Below, from the Vatican Information Service, is a report on the Pope’s remarks today about the 50th anniversary of Vatican II. In the coming weeks, Catholic World Report will be posting about a dozen pieces about the Council’s history, its major documents and essential themes, and related matters. CWR will also be publishing pieces on the Year of Faith and the 20th anniversary of the Catechism of the Catholic Church. My editorial tomorrow will reflect on all three events, with an emphasis on the nature and place of faith in the 21st century.
Vatican City, (VIS) – “We have reached the eve of the day on which we will celebrate the fiftieth anniversary of Vatican Council II and the beginning of the Year of Faith”, said Benedict XVI at the start of his catechesis during this morning’s general audience in St. Peter’s Square. “And it is about the great ecclesial event of the Council that I wish to speak”, he explained.
“The documents of Vatican Council II are, even in our own time, a compass guiding the ship of the Church as she sails on the open seas, amidst tempests or peaceful waves, to reach her destination”. Vatican II, in which Pope Benedict participated as a young professor of fundamental theology at the University of Bonn, was, he said, “a unique experience” during which “I was able to witness the living Church … which places herself at the school of the Holy Spirit, the true driving force behind the Council. Rarely in history has it been possible, as it was then, to touch almost physically the universality of the Church at a moment of peak fulfilment of her mission to carry the Gospel into all ages and unto the ends of the earth”.
In Church history Vatican II was preceded by many other Councils such as Nicea, Ephesus, Chalcedon and Trent. In general though, they met to define fundamental elements of the faith, and particularly to the correct errors endangering that faith. This was not the case with Vatican Council II, because at that time “there were no particular errors of the faith to correct and condemn, nor were there specific questions of doctrine and discipline to be clarified. … The first question that arose during the preparation of this great event was how to begin, what task to give it. Blessed John XXIII in his opening address of 11 October fifty years ago gave some general guidelines: the faith had to speak with a ‘renewed’ and more incisive voice, because the world was changing rapidly, but it had to maintain its perennial message intact, without giving way or compromising.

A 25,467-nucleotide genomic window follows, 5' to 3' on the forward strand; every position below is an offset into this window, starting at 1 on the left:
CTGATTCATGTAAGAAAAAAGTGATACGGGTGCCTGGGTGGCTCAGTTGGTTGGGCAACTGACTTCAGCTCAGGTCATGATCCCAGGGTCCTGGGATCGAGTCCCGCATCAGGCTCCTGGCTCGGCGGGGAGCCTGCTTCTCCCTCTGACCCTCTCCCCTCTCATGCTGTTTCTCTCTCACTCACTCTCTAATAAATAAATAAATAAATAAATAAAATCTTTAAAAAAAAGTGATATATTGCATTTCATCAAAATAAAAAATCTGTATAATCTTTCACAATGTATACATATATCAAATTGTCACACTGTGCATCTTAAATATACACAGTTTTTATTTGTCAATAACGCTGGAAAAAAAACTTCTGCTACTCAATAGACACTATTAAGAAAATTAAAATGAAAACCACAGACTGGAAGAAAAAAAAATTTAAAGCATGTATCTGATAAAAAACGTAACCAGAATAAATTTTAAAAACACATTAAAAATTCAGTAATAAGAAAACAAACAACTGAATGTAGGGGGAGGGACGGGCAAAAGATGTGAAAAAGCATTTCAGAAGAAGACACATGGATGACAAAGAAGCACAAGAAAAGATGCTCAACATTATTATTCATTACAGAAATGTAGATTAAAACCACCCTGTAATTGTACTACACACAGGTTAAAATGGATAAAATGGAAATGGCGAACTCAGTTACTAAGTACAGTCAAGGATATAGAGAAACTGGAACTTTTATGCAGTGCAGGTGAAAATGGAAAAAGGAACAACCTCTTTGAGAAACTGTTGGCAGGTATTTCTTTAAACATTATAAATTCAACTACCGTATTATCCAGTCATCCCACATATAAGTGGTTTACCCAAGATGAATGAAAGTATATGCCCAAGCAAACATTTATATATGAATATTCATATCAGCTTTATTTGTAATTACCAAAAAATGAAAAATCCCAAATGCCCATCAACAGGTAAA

“The Pope”, Benedict XVI added, “wanted the Church to reflect upon her faith and upon the truths that guide her. But that serious and profound reflection … had to be the starting point for a new relationship between the Church and the modern age, between Christianity and certain essential elements of modern thought, not in order to seek conformity, but to show our world, which tends to distance itself from God, the requirements of the Gospel in all its greatness and purity”.
“The age in which we live continues to be marked by forgetfulness and deafness towards God. I believe, then, that we must learn the simplest and most fundamental lesson of the Council: that the essence of Christianity consists in faith in God, … and in the individual and community encounter with Christ Who guides our lives. … The important thing today, as was the desire of the Council Fathers, is for us to see – clearly and anew – that God is present, that He concerns us and responds to us. And when faith in God is lacking our essential foundations give way because man loses his dignity. … The Council reminds us that the Church … has the mandate to transmit God’s salvific word of love, so that the divine call which contains our eternal beatitude may be heard and accepted”.
The Pope then went on to mention the four conciliar Constitutions, describing them as “the four cardinal points of our guiding compass”: “Sacrosanctum Concilium” on the sacred liturgy, which speaks of the centrality of the mystery of Christ’s presence in the Church; “Lumen Gentium” which highlights the Church’s fundamental duty to glorify God; “Dei Verbum” on divine Revelation, which speaks of the living Word of God that unites and animates the Church throughout history, and finally “Gaudium et Spes” which deals with the way the Church transmits to the world the light it received from God.
“Vatican Council II”, Benedict XVI concluded, “is a powerful appeal to us to make a daily rediscovery of the beauty of our faith, to understand it deeply through a more intense relationship with the Lord, and to live out our Christian vocation to the full”.